The Times West Virginian


June 2, 2013

Is distracted driving in state decreasing?

West Virginia phased in its distracted driving ban once the landmark bill passed last year.

In 2012, lawmakers passed and Gov. Earl Ray Tomblin signed into law a ban on texting while driving, which took effect immediately, and a ban on talking on a cell phone while driving, which becomes a primary offense within days.

The lag in time between the full effective date of the two new rules? It was a chance to get drivers in the Mountain State accustomed to the changes.

“This last year, it’s been more about education and awareness,” Department of Motor Vehicles spokeswoman Natalie Harvey told the Charleston Gazette. “But the law is there for a reason, and police are certainly enforcing it.

“Sometimes, just having the law in place is enough to change the behavior,” Harvey told the newspaper. “It’s important to always have your eyes on the road. We’re in the business of saving lives and reducing injuries.”

The number of convictions within the past year on the texting ban seem minimal. According to DMV records, there have been 125 convictions since the texting ban took affect some 10 months ago. And of course, for those 125 convictions, there were probably many, many more citations written for the offense but were dropped for one reason or another.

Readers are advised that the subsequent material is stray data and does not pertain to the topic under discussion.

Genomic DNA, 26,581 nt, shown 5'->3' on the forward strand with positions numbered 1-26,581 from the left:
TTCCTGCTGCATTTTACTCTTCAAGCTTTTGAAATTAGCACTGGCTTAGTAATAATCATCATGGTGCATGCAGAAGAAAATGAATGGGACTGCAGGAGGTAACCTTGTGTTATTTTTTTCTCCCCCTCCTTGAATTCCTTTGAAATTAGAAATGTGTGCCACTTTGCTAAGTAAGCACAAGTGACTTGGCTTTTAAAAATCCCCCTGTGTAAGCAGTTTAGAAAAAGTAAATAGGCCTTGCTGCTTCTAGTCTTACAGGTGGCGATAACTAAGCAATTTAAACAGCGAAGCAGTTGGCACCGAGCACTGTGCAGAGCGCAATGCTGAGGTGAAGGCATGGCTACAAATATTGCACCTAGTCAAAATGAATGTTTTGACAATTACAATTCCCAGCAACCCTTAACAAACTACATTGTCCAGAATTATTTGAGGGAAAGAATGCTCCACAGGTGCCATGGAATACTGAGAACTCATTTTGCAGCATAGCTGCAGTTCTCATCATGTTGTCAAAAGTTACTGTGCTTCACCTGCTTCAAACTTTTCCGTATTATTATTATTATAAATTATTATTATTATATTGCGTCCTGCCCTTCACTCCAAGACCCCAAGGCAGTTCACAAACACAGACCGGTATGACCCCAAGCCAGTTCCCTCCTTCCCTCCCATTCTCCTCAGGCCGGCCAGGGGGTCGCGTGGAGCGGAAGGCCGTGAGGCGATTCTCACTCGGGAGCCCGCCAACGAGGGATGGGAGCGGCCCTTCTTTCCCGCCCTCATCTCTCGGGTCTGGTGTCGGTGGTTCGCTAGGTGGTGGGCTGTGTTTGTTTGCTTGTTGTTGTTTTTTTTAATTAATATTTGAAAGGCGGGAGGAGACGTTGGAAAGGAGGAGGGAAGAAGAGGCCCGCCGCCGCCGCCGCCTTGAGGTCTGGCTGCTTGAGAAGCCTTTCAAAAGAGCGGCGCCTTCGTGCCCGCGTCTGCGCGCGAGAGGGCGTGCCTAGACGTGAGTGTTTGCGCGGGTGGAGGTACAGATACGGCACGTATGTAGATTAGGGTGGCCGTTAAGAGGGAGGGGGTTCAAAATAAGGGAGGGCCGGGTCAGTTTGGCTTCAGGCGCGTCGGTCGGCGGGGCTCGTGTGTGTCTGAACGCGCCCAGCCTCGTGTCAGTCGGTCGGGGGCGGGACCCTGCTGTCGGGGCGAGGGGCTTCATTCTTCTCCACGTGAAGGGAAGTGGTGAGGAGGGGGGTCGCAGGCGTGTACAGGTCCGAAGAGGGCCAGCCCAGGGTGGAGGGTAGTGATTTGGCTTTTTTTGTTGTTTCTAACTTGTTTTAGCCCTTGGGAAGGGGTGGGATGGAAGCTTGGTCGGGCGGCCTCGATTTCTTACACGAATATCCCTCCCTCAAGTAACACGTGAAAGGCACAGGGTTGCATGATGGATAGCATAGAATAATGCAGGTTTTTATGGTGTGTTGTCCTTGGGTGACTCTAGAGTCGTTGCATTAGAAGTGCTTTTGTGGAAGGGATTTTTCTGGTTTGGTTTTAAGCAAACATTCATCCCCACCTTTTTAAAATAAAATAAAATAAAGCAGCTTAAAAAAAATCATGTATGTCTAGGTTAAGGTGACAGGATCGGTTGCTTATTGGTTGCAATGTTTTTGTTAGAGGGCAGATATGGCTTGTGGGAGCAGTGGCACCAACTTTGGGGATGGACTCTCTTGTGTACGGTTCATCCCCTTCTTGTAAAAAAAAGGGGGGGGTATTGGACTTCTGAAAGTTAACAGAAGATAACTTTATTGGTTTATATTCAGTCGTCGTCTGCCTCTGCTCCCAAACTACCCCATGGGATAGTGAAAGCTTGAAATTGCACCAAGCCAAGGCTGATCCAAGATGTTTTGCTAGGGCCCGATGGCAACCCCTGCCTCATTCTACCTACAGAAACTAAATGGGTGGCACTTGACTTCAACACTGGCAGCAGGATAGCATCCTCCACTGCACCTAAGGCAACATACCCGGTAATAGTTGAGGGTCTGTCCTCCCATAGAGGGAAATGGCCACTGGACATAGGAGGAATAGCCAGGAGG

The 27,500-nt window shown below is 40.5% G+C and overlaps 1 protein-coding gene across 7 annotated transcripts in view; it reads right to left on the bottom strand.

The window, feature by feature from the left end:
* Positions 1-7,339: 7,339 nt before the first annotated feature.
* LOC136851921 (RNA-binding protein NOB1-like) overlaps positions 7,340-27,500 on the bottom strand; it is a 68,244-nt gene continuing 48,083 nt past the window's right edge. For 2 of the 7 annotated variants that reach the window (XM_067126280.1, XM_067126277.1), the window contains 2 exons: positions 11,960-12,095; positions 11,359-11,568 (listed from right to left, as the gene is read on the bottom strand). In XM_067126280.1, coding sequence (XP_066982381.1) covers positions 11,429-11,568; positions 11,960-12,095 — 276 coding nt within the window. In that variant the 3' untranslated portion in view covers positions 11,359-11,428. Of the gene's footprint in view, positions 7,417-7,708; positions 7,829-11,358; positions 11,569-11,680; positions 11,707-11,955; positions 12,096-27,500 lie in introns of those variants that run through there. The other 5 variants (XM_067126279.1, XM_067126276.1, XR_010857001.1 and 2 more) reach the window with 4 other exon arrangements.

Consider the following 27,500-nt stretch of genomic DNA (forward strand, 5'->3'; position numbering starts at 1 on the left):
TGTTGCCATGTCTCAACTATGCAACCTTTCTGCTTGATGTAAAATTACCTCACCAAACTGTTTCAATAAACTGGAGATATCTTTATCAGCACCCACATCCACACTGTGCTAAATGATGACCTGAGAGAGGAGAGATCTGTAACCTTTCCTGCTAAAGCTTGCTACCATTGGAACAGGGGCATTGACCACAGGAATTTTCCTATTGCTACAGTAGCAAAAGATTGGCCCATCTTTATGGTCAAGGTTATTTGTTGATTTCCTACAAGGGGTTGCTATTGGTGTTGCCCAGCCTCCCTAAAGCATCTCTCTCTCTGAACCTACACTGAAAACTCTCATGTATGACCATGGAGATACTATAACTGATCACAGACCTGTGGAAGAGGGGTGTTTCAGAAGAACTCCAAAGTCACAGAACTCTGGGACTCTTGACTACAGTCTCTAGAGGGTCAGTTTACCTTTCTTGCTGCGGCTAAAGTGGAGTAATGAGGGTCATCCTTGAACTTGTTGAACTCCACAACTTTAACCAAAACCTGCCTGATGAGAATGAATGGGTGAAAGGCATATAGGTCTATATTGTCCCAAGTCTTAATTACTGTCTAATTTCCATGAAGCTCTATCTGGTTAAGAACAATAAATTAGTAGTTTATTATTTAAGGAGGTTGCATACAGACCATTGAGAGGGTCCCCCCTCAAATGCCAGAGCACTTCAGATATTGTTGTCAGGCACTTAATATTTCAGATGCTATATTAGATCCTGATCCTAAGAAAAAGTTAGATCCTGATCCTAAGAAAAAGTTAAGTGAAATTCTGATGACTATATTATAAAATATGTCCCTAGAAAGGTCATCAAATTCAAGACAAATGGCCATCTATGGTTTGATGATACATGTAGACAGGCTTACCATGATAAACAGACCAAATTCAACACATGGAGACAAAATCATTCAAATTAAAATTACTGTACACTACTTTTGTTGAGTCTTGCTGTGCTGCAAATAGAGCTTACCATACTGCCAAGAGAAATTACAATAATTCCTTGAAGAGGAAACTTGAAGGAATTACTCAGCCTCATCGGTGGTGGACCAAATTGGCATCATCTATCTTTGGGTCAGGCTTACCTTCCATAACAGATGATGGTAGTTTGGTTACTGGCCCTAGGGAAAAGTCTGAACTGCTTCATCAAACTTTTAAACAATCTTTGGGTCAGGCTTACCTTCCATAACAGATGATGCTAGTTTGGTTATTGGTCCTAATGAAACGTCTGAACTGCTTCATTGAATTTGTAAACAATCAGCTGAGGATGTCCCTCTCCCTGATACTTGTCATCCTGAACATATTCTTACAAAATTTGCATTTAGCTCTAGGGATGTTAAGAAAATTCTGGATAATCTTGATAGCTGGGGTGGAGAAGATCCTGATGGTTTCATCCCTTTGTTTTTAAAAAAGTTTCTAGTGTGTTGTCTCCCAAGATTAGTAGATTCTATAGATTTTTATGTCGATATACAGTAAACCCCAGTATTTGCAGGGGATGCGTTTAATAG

But we still see it, don’t we? The tell-tale signs of a texting driver? The bright light coming from an otherwise dark car we’re following. The drift. The jerk back into alignment with the road. The 10-second delay at stop lights while someone gets a text or two in.

Those drivers are taking an expensive chance typing out a text while behind the wheel of a car. If they’re caught, they face fines of $100 for a first offense, $200 for a second and $300 for any further offenses. And by your third strike, you can start losing points against your license.

Talking on the phone is against the law, too. But to date it’s been a secondary offense. That means that an officer cannot pull you over solely for using a cellphone while driving, but can cite you for the action if they’ve pulled you over for another reason — speeding, erratic driving, failure to maintain control, et cetera.

Sgt. Michael Baylous, the public affairs officer for the West Virginia State Police, told the Gazette that the laws are primarily deterrents, meaning that because there is a law on the books, most are apt to follow it. While he said he has seen a sharp decline in the number of texting drivers, there sure hasn’t been a decrease in cellphone use while operating a car.